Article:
With Summer Coming, All I See Is Red
I look at the calendar and see that May is almost over and summer is upon us. For most people this means fun. Fun at the zoo, baseball field or pool. For me, summer means pain.
Last year, after a small knee injury, I began to notice a redness on that knee. With this redness came a burning pain that brought tears to my eyes. Soon, this redness would not only appear in that knee, but in both of my feet as well.
I went to the doctor for a follow-up on my knee injury and explained the symptoms. He had never heard of anything like it, and said we should “keep an eye on it.” As the days got warmer, the pain got worse and spread quickly. My husband was getting more and more concerned. He was doing research and found a YouTube video of a woman with the same symptoms. This is how I first found out I had a rare disease called erythromelalgia. I am one in 100,000.
Erythromelalgia is a rare disease where my blood vessels expand too much when I am overheated, over-stressed or just overdoing it. My skin will turn red and swell, causing a very strong burning pain. So as you can imagine, the heat of summer can cause a pain so bad it brings me to tears.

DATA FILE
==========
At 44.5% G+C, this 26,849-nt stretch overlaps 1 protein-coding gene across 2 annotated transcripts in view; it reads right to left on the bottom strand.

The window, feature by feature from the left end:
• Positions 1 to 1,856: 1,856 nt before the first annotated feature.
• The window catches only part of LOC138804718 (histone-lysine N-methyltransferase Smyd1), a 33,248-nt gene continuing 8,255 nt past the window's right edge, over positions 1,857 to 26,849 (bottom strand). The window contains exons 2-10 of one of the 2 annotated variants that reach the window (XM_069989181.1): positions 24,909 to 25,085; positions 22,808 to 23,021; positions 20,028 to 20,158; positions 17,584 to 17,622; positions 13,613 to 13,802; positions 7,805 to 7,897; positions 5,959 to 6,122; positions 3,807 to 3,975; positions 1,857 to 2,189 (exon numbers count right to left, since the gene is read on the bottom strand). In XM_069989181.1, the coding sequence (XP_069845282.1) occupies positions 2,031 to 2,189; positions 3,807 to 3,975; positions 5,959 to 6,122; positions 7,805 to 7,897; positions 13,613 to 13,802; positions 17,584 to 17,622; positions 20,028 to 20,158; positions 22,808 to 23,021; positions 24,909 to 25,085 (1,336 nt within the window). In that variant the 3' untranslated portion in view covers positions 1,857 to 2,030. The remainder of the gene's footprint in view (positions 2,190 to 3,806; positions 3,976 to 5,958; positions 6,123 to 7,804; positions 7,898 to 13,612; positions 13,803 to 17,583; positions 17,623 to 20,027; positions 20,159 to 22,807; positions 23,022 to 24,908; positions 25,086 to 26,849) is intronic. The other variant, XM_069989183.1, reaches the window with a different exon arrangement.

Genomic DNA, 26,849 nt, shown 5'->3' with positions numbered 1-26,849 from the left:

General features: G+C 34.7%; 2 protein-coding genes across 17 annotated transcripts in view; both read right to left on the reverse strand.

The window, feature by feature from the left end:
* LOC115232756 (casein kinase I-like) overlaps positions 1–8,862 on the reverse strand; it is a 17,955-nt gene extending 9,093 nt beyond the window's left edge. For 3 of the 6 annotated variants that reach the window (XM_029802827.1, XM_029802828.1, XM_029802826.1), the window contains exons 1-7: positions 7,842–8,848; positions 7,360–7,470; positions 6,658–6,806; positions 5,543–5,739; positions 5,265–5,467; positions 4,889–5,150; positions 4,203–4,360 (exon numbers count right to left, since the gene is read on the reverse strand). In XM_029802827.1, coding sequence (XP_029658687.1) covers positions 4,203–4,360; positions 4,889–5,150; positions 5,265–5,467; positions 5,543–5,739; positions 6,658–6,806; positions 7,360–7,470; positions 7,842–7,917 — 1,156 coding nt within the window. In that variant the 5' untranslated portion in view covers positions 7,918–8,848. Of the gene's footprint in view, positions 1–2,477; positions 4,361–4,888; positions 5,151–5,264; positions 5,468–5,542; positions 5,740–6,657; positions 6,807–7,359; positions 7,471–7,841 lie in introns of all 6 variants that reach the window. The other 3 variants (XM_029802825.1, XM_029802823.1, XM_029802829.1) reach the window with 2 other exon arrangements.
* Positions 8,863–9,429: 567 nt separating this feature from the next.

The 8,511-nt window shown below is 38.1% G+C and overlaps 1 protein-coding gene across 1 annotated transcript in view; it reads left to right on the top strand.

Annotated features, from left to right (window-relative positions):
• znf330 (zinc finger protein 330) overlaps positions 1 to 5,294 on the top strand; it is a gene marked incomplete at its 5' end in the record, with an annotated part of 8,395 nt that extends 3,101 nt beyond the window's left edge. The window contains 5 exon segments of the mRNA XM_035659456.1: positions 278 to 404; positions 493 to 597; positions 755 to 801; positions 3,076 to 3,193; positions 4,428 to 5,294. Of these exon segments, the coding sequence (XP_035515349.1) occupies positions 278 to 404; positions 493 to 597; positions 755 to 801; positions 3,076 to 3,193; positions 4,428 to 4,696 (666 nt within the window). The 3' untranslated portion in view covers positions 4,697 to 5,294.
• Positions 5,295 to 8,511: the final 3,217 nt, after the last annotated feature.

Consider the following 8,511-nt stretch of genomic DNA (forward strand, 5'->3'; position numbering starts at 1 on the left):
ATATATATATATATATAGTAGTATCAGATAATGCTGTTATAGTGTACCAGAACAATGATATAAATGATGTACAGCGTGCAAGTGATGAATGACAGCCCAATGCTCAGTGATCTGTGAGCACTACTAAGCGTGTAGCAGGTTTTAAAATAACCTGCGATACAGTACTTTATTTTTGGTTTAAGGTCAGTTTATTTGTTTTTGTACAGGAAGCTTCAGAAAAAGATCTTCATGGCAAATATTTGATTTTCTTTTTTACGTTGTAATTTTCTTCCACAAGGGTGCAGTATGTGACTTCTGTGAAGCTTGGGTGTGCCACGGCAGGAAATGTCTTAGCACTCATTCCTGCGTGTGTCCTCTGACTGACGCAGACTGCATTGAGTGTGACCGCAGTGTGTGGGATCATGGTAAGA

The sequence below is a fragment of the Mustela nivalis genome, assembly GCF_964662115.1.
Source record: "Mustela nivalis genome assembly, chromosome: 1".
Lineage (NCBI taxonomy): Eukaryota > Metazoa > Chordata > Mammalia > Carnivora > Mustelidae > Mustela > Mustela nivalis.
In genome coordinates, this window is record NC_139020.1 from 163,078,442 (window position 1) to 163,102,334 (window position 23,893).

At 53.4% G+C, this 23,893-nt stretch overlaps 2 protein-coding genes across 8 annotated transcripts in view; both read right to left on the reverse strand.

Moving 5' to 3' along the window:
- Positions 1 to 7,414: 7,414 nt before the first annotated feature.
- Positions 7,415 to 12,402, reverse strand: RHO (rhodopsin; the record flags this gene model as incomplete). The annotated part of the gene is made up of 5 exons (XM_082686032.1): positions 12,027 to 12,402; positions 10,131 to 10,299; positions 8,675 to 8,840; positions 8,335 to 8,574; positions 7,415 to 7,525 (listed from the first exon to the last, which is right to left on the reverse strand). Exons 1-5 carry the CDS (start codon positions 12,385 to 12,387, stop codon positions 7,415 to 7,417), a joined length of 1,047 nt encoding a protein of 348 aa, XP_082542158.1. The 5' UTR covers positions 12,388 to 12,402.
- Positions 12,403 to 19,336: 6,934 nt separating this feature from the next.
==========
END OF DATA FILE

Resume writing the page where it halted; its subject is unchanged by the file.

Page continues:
As summer nears, I am saddened by the thought of not being able to take my two children to the zoo without an excruciating amount of pain. To do this in the middle of summer, I will most likely have to be on pain medication and be in a wheelchair.
I am not writing this for sympathy. I am not writing this for personal attention. I am writing this for awareness. There are so many people out there who are like me. We have a disease that is so rare that the only people who understand live miles away. I am so grateful for the Facebook group for people with erythromelalgia. Even if we don’t have answers, it is just nice to know I am not alone.
I thank God for all I have. Two beautiful children, a supportive husband and a supportive group of friends. No, they don’t understand the pain, but they are there for me when I need them.
If I can reach just one person who is still on the search for a diagnosis, I will consider this a victory.
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Thinkstock photo via AndrisBarbans.